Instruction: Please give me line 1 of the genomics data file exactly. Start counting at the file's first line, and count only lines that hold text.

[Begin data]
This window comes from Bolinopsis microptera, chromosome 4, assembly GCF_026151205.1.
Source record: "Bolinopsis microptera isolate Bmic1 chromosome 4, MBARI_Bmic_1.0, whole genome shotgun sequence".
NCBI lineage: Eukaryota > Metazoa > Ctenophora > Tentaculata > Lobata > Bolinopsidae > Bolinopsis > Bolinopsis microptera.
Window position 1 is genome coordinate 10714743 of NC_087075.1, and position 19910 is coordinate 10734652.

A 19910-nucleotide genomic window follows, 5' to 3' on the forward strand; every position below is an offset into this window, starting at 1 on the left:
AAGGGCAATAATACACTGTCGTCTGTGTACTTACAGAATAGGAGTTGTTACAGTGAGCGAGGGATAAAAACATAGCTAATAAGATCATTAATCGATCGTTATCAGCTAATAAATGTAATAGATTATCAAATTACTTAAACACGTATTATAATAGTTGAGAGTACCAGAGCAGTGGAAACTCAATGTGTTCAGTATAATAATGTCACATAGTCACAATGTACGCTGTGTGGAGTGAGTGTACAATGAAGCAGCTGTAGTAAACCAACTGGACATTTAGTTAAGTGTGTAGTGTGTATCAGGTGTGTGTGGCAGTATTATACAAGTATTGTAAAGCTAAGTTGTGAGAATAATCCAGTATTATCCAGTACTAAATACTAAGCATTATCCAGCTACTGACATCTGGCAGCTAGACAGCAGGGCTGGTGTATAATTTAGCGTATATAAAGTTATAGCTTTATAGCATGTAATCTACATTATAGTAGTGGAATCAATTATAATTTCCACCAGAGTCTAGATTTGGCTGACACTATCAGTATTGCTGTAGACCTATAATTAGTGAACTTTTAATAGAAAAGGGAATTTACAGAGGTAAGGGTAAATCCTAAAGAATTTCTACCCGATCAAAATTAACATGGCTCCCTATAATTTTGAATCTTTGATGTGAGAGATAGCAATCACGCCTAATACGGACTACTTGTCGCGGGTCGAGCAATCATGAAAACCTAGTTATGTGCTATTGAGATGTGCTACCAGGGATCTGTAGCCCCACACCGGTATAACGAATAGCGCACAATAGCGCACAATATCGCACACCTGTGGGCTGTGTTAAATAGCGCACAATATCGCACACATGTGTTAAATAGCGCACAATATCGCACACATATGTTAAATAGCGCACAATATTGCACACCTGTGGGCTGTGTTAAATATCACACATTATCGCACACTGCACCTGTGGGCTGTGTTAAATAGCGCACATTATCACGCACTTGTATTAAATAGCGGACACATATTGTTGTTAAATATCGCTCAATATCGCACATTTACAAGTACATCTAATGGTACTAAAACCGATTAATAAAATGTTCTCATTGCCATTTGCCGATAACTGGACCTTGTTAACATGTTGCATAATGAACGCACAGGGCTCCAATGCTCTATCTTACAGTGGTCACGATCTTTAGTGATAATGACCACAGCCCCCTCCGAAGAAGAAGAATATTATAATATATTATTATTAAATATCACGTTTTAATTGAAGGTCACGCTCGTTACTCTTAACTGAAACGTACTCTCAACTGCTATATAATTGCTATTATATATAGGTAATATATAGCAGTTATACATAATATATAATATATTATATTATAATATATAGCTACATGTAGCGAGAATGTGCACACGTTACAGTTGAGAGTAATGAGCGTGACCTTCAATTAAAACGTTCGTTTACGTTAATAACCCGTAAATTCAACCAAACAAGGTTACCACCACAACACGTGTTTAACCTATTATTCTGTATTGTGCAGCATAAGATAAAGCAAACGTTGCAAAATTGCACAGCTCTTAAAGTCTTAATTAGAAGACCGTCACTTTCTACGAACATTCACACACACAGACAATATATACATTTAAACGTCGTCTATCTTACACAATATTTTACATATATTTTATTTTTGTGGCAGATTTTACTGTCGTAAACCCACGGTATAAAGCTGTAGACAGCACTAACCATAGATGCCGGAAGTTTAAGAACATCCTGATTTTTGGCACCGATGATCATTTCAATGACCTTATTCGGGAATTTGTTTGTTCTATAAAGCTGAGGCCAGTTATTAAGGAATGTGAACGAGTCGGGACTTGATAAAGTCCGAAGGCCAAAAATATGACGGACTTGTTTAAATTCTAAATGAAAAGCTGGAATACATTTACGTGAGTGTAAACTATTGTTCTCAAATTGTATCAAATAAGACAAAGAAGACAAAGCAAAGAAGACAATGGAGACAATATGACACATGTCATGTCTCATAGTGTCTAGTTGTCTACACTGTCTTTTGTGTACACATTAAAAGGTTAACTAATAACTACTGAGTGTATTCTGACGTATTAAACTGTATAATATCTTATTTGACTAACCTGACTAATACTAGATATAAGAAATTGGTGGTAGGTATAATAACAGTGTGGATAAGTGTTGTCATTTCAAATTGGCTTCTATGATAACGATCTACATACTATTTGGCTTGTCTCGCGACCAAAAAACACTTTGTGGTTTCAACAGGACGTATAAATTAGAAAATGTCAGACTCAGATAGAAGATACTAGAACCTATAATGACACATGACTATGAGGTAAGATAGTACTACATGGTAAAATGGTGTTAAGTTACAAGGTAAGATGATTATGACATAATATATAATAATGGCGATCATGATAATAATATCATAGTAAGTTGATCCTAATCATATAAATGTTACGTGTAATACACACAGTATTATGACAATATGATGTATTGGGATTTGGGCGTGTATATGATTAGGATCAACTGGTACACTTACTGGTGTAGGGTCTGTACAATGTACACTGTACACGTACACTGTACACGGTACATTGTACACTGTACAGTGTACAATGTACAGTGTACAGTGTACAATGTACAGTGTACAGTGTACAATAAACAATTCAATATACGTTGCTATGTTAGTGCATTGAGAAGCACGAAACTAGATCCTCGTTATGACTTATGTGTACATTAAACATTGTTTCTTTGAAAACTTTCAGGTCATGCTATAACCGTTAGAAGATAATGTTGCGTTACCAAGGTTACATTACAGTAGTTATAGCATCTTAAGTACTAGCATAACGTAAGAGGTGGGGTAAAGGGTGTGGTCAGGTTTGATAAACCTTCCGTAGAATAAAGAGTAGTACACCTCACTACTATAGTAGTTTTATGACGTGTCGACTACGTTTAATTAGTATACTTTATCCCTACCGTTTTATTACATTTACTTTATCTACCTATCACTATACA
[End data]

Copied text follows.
This window comes from Bolinopsis microptera, chromosome 4, assembly GCF_026151205.1.